ZANZIBAR, Tanzania -- When Zanzibar hosts the African Travel
Association's Cultural and Ecotourism Symposium Dec. 2 to 7, it
should have no trouble showcasing itself.
From the atmosphere amid the tin-roof, coral-stone houses of
Stone Town to the red colobus monkeys in the Jozani Forest Reserve,
the islands offer plenty of cultural and ecotourism
But for U.S. agents and operators, the big question may be how
best to sell the destination.
A real place
Zanzibar, located 25 miles off the coast of Tanzania (of which
it is part) also offers beaches, spice tours and other enticements.
But it isn't particularly well known in the U.S. -- when I told one
acquaintance of my trip, she responded, "You mean Zanzibar is a
real place?" -- and U.S. travelers account for about 11% of its
my brief visit to Zanzibar's main island, however, revealed some of
its strongest selling points. Zanzibar includes the main island of
Unguja, known to most of the world as Zanzibar Island; its sister
island, Pemba; and other islets.
Stone Town is the old city at the heart of the main island.
Designated a Unesco World Heritage Site, it once was one of the
most important trading centers on the Indian Ocean for ivory,
spices and, unfortunately, humans.
In this place, sultans ruled and the slave trade flourished.
For a chilling reminder of the latter, an underground chamber
where slaves were held before auction, and where many died of
suffocation and starvation, is open for public view near the
Cathedral Church of Christ.
Full of life
But these days, as I walk through Stone Town's narrow, winding
streets and alleyways, the city is bustling with life.
The air is filled with the sounds of motorcycles,
schoolchildren's voices and storefront chatter (at certain times of
the day, visitors also will hear the Muslim call to prayer). Push
carts and bicycles squeeze by.
In a public square, two adults play an East African board game
called bao, moving seed pods around a board with 32 small, recessed
bowls. At another square, two men are playing checkers with bottle
Motorcyclists and bicyclists race by little girls wearing white
head coverings and ankle-length black dresses with long sleeves.
Some shops sell khanga, the colorful body wrap some of the women
I stop to admire some of the large, carved, sometimes
brass-studded and ornate wooden doors. Stone Town is known for the
doors, some more than 100 years old.
Mkunazini Street is home to the city market. Meat, fish,
vegetables and fruit are sold outside at stands or on sack cloths
on the ground, and a few vendors grind sugar cane. But for
visitors, this will mostly be about looking and experiencing the
sight, smells and bustle, as the rawness of the presentation likely
won't appeal to Western buyers' tastes.
More appetizing will be the many restaurants overlooking the
Indian Ocean, such as the Blues Restaurant, where we dine on
seafood as dhows float by and children dive from a nearby pier into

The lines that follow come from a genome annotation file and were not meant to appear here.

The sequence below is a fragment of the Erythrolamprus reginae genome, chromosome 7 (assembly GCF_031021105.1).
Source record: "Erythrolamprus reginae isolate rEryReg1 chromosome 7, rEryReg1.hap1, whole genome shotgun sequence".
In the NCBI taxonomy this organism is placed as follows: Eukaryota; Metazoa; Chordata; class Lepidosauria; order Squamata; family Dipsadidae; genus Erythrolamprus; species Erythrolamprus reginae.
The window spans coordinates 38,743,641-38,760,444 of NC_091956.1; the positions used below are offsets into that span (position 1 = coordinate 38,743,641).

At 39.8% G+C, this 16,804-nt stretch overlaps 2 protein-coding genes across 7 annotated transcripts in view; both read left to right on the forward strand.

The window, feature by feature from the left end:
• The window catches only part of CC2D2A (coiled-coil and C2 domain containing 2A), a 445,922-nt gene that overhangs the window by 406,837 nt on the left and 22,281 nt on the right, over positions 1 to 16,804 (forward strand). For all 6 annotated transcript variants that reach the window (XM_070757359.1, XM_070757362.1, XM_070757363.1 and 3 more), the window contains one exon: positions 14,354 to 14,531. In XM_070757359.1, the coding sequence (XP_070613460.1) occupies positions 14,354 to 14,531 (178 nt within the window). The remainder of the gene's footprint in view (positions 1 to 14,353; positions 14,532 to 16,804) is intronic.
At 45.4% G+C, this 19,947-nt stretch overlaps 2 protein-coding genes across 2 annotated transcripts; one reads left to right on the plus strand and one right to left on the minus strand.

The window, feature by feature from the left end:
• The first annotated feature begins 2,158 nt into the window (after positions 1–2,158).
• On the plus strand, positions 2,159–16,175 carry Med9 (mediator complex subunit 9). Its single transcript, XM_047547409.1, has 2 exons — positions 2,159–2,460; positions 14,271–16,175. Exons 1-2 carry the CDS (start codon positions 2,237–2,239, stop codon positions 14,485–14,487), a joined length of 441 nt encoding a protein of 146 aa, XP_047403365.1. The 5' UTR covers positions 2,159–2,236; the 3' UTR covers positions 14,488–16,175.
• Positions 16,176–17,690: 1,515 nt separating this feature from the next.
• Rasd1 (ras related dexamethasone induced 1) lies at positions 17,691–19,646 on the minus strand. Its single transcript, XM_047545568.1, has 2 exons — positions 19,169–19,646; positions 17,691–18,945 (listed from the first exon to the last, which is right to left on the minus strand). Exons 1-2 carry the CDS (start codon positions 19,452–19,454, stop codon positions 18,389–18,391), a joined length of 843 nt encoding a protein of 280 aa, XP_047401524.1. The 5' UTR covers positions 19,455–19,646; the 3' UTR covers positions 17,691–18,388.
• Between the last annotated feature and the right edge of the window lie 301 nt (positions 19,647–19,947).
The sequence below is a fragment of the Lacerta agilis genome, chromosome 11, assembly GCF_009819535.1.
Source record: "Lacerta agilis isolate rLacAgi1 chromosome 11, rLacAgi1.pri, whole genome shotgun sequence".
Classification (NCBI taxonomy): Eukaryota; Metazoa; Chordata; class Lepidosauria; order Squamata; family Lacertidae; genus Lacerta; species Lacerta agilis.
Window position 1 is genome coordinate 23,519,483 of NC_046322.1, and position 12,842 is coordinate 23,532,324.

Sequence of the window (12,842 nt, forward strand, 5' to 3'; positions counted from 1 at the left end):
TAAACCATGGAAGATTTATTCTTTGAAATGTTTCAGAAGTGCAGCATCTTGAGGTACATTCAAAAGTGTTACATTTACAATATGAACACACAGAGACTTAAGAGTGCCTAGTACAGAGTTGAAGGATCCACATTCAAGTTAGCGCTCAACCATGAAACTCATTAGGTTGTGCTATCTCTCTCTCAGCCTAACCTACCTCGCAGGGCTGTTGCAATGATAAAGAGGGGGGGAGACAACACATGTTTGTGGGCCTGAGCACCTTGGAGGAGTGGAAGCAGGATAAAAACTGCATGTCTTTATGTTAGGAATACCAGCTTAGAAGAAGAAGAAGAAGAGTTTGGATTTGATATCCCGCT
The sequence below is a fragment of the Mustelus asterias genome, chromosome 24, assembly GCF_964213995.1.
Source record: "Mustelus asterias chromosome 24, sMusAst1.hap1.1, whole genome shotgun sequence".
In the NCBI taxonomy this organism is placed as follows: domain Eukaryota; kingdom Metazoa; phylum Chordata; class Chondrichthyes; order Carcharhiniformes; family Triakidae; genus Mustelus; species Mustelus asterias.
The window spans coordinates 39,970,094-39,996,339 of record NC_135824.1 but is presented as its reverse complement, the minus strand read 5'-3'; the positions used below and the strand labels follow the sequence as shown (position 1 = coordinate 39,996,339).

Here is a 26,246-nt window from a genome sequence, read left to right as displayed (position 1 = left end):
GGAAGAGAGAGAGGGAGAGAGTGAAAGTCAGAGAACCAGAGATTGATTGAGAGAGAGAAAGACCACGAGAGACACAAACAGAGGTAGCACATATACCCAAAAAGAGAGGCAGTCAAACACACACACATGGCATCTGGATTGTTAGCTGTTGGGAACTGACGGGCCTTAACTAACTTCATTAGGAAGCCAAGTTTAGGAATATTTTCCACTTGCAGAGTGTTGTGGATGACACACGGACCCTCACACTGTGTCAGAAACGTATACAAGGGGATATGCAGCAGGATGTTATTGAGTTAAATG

the blue water.
As for ecotourism, just 21 miles southeast of the city -- but
about an hour's drive -- the six-square-mile Jozani Forest Reserve
serves as a sanctuary for the endangered Zanzibar red colobus
The monkeys feel comfortable enough with our presence to scurry
about and leap from tree to tree within a few yards of their human
observers. The species of red colobus monkey here is unique to
Zanzibar, and they make quite an impression with their red backs
and the white-tufted hair that surrounds their expressive
There is a mix of cultures in Zanzibar -- African, Arab, Indian
and European -- thanks to the island's trading history. But
Zanzibar is 90% Muslim, which, in these times, could create some
wariness among potential U.S. visitors.
If there is any anti-Western sentiment, however, I didn't detect
it in my visit. Nor did Brendan Worldwide Vacations agent Doreen
Kates -- a single, Jewish woman traveling alone -- in a visit
earlier this year.
Most tour operators offer Zanzibar as an add-on destination
after an African safari, touting its beaches and Swahili culture.
African Travel, a company in Glendale, Calif., also touts
Zanzibar's Pemba for snorkeling and scuba diving and Mnemba for
At Adventure Center in California, general manager Trevor Saxty
said the operator has had "nothing but positive feedback" on the
destination. However, he noted Zanzibar still is "off the beaten
track," and his company works with clients who are more adventurous
than the average traveler.
Adventure Center prefers using small, local hotels "to evoke the
character of the destination." But many tour operators seem to
prefer the Zanzibar Serena Inn for U.S. clients.
Meanwhile, Zanzibar tourism officials are hoping promotional
efforts, including a seminar it offered at a Chicago exhibition in
February, will increase awareness.
"We are still trying to convince the U.S. market," said Mohammed
Vuai, executive secretary for the Zanzibar Tourism Commission. "We
are very hopeful they are getting to know the place."
To contact reporter Andrew Compart, send e-mail to [email protected].